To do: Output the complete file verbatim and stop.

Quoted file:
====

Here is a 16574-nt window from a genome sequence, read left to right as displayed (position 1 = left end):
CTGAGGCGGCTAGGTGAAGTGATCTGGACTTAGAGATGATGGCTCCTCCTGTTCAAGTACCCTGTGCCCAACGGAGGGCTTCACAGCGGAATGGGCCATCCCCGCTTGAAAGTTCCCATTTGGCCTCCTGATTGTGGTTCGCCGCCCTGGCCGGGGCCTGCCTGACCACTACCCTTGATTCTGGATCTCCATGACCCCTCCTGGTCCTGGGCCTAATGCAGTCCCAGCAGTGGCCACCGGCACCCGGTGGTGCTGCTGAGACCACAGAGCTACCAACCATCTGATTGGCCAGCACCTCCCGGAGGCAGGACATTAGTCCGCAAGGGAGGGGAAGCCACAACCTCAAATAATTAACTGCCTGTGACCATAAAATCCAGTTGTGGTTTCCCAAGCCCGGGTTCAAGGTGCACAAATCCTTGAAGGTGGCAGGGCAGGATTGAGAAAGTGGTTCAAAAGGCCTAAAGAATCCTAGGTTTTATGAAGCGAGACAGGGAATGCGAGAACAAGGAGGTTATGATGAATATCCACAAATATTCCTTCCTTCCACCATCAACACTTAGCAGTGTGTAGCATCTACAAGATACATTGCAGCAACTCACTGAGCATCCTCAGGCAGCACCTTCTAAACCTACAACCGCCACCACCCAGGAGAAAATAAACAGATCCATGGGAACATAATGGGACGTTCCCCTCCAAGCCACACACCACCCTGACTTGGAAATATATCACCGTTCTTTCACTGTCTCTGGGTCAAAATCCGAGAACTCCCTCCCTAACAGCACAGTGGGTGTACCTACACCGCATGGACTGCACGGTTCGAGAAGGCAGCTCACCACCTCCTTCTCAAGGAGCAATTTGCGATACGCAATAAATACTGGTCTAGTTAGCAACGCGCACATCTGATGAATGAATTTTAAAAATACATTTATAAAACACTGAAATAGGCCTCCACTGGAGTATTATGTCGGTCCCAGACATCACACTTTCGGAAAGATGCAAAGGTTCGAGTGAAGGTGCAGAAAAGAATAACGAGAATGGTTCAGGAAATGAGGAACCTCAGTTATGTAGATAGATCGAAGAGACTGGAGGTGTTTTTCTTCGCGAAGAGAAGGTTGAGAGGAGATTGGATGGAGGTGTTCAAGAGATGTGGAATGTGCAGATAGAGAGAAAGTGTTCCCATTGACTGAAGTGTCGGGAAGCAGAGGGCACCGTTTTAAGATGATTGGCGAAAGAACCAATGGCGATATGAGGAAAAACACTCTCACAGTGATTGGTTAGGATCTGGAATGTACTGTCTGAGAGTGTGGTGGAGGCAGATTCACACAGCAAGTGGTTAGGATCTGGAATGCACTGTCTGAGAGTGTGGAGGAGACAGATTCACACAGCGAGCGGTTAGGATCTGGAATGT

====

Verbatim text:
Here is a 16574-nt window from a genome sequence, read left to right as displayed (position 1 = left end):
CTGAGGCGGCTAGGTGAAGTGATCTGGACTTAGAGATGATGGCTCCTCCTGTTCAAGTACCCTGTGCCCAACGGAGGGCTTCACAGCGGAATGGGCCATCCCCGCTTGAAAGTTCCCATTTGGCCTCCTGATTGTGGTTCGCCGCCCTGGCCGGGGCCTGCCTGACCACTACCCTTGATTCTGGATCTCCATGACCCCTCCTGGTCCTGGGCCTAATGCAGTCCCAGCAGTGGCCACCGGCACCCGGTGGTGCTGCTGAGACCACAGAGCTACCAACCATCTGATTGGCCAGCACCTCCCGGAGGCAGGACATTAGTCCGCAAGGGAGGGGAAGCCACAACCTCAAATAATTAACTGCCTGTGACCATAAAATCCAGTTGTGGTTTCCCAAGCCCGGGTTCAAGGTGCACAAATCCTTGAAGGTGGCAGGGCAGGATTGAGAAAGTGGTTCAAAAGGCCTAAAGAATCCTAGGTTTTATGAAGCGAGACAGGGAATGCGAGAACAAGGAGGTTATGATGAATATCCACAAATATTCCTTCCTTCCACCATCAACACTTAGCAGTGTGTAGCATCTACAAGATACATTGCAGCAACTCACTGAGCATCCTCAGGCAGCACCTTCTAAACCTACAACCGCCACCACCCAGGAGAAAATAAACAGATCCATGGGAACATAATGGGACGTTCCCCTCCAAGCCACACACCACCCTGACTTGGAAATATATCACCGTTCTTTCACTGTCTCTGGGTCAAAATCCGAGAACTCCCTCCCTAACAGCACAGTGGGTGTACCTACACCGCATGGACTGCACGGTTCGAGAAGGCAGCTCACCACCTCCTTCTCAAGGAGCAATTTGCGATACGCAATAAATACTGGTCTAGTTAGCAACGCGCACATCTGATGAATGAATTTTAAAAATACATTTATAAAACACTGAAATAGGCCTCCACTGGAGTATTATGTCGGTCCCAGACATCACACTTTCGGAAAGATGCAAAGGTTCGAGTGAAGGTGCAGAAAAGAATAACGAGAATGGTTCAGGAAATGAGGAACCTCAGTTATGTAGATAGATCGAAGAGACTGGAGGTGTTTTTCTTCGCGAAGAGAAGGTTGAGAGGAGATTGGATGGAGGTGTTCAAGAGATGTGGAATGTGCAGATAGAGAGAAAGTGTTCCCATTGACTGAAGTGTCGGGAAGCAGAGGGCACCGTTTTAAGATGATTGGCGAAAGAACCAATGGCGATATGAGGAAAAACACTCTCACAGTGATTGGTTAGGATCTGGAATGTACTGTCTGAGAGTGTGGTGGAGGCAGATTCACACAGCAAGTGGTTAGGATCTGGAATGCACTGTCTGAGAGTGTGGAGGAGACAGATTCACACAGCGAGCGGTTAGGATCTGGAATGT